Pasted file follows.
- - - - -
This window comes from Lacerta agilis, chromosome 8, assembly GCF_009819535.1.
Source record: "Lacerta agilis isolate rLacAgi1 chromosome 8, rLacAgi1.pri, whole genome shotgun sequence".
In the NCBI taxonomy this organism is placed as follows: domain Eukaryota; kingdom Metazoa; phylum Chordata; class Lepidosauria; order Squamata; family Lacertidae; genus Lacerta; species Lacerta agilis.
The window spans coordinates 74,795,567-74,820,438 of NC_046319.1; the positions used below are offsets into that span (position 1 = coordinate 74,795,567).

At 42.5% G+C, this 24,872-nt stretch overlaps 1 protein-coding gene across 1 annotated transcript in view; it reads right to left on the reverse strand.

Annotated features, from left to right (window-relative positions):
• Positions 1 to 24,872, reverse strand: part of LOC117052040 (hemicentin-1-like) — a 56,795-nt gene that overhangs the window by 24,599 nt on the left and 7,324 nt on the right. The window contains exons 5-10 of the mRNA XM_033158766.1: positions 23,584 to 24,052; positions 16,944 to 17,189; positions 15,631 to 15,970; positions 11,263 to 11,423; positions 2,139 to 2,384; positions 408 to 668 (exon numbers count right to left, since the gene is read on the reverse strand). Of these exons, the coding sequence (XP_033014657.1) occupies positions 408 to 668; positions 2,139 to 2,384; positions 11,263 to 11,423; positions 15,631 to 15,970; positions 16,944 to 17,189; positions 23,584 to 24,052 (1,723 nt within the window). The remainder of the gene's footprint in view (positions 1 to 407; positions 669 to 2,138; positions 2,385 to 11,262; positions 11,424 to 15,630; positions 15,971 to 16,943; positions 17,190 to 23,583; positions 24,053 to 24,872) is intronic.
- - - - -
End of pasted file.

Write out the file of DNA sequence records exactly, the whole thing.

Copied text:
This window comes from Lacerta agilis, chromosome 8, assembly GCF_009819535.1.
Source record: "Lacerta agilis isolate rLacAgi1 chromosome 8, rLacAgi1.pri, whole genome shotgun sequence".
In the NCBI taxonomy this organism is placed as follows: domain Eukaryota; kingdom Metazoa; phylum Chordata; class Lepidosauria; order Squamata; family Lacertidae; genus Lacerta; species Lacerta agilis.
The window spans coordinates 74,795,567-74,820,438 of NC_046319.1; the positions used below are offsets into that span (position 1 = coordinate 74,795,567).

At 42.5% G+C, this 24,872-nt stretch overlaps 1 protein-coding gene across 1 annotated transcript in view; it reads right to left on the reverse strand.

Annotated features, from left to right (window-relative positions):
• Positions 1 to 24,872, reverse strand: part of LOC117052040 (hemicentin-1-like) — a 56,795-nt gene that overhangs the window by 24,599 nt on the left and 7,324 nt on the right. The window contains exons 5-10 of the mRNA XM_033158766.1: positions 23,584 to 24,052; positions 16,944 to 17,189; positions 15,631 to 15,970; positions 11,263 to 11,423; positions 2,139 to 2,384; positions 408 to 668 (exon numbers count right to left, since the gene is read on the reverse strand). Of these exons, the coding sequence (XP_033014657.1) occupies positions 408 to 668; positions 2,139 to 2,384; positions 11,263 to 11,423; positions 15,631 to 15,970; positions 16,944 to 17,189; positions 23,584 to 24,052 (1,723 nt within the window). The remainder of the gene's footprint in view (positions 1 to 407; positions 669 to 2,138; positions 2,385 to 11,262; positions 11,424 to 15,630; positions 15,971 to 16,943; positions 17,190 to 23,583; positions 24,053 to 24,872) is intronic.